The Wizard’s World View

Projects are easy

The Fantasy World

Projects Are Easy

Managing a project is easy – get the charter signed (or not), draft (or copy) your project plan, meet your team, host some meetings (don’t forget your meeting minutes), develop an awesome, immutable schedule, ensure a quality focus, and send out some reports indicating how well the schedule is being adhered to and that your budget, as predicted, is right on target. That is how the PMBOK educated me, it’s what the book says, and we all know to be true – within reason.

If that is not the case we can always be more agile: we self-organize our teams into well-caffeinated tribes; we hold more frequent meetings (standups); we eschew our schedule and report on arcane portents such as ideal burndown which is based on mystic structures known as story points; and we ensure quality by doing more of it, or assigning it to robots.

Projects Are Successful

These modern developments make the project manager a dispensable entity which we keep on because we need someone to attend meetings with executives to tell them how great things are going, occasionally write meeting minutes and host demos (that developers run anyway). This arose because projects are generally very predictable and work items, tasks, and user stories are attacked with conviction and completed with a single-minded tenacity that would make military legends of old smile down from project heaven.

PM Archetypes

You may have met the people who manage these projects, and they are, by all accounts, wonderful people who do a good job, reply to Christmas cards, kiss their mothers, and coach their daughter’s softball team.

  • The Agilist – can cite project velocities for their teams back to ’02 and may have actually been in attendance when the Agile methodology was first mooted. Convinced that Waterfall is the 8th deadly sin.
  • The Scheduler (aka, the MS Project Guru) can WBS a project towards success; and once it’s in stone (or, binary file format anyway) it will definitely happen that way. She takes great pains to keep that file up-to-date, even lecturing her team on what their line-items mean for their task-work.
  • The Ice-breaker – he has never met a team-building exercise that they didn’t like or would not implement to help bring the team together. Meetings, no matter the agenda, always start or end with one of these events which, to be frank, make people more uncomfortable than most are willing to admit.
  • The Budgeter (aka, Keeper of the CPI) keeps the budget accurate to the penny and, by association the project schedule benefits by always keeping pace.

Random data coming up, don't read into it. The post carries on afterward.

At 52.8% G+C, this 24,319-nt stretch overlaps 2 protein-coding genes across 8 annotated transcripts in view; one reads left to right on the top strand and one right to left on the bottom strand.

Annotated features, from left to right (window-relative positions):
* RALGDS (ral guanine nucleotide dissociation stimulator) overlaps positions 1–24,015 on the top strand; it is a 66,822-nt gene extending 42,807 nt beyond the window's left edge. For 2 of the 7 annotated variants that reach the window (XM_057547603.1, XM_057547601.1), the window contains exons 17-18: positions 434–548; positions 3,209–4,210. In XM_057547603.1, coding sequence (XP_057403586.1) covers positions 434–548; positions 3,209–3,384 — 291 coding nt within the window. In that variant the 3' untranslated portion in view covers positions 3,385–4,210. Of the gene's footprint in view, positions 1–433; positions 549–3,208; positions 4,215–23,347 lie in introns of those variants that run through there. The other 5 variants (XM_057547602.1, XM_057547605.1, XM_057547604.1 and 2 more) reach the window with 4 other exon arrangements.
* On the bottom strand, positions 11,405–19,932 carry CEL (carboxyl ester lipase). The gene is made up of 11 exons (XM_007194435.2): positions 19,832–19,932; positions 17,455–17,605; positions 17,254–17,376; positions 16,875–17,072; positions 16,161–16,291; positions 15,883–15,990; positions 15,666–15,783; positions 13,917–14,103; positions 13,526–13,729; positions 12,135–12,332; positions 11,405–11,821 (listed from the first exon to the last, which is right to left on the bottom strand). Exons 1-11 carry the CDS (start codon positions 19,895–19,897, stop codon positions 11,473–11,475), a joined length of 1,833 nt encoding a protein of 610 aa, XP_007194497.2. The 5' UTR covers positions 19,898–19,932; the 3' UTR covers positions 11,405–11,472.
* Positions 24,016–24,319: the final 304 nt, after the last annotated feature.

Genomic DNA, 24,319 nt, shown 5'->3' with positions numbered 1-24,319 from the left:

Project Management vs Project Nourishment

Projects, as we know, require more than just a good schedule, an accurate budget and an agile sprint plan.  Projects require nourishment, not because they are difficult but because people are involved and people are well, imperfect.

Imperfect but Interesting

The Wizard’s approach to projects recognizes that humans are imperfect but always evolving and quite frequently, enjoyable to be around. To that end, rather than manage by fiat (schedule, budget, etc.) she focuses on managing factors that can be controlled such as: stakeholders, procurement, risk, communication, and integration. This helps to provide the broader view and helps clarify the relationship between project phases, projects, and programs.

Informed and Involved

Continuing the theme, the wizard manages constraints that may be atypical but provide a more urgent and informed perspective: market speed, stakeholder dysfunction, and limited communication channels. This approach requires frequent stakeholder nurturing, a broader view of relationships, and project selection that goes beyond the numbers.

Pragmatic and Principled

The Project Wizard is also agile and his manifesto reflects similar values: building relationships, collaborating across all manner of boundaries, and adapting at every turn. The wizard’s principles follow the same pattern by expanding on the values and focusing on his key strengths: stakeholder management, communication, long-term goal-setting.

The Wizard’s Closeout

Lessons for real world project management: managing projects doesn’t start or end with the project – you never know when a well-treated friend will come in handy later – and good project selection yields more than ROI. Our project constraints are very real and lazy analysis inhibits delivery of value. Finally, be in the moment but do not be overwhelmed by it.
“It is not our part to master all the tides of the world, but to do what is in us for the succour of those years wherein we are set, uprooting the evil in the fields that we know, so that those who live after may have clean earth to till. What weather they shall have is not ours to rule.” –Gandalf; J.R.R. Tolkien, The Last Debate, The Return of the King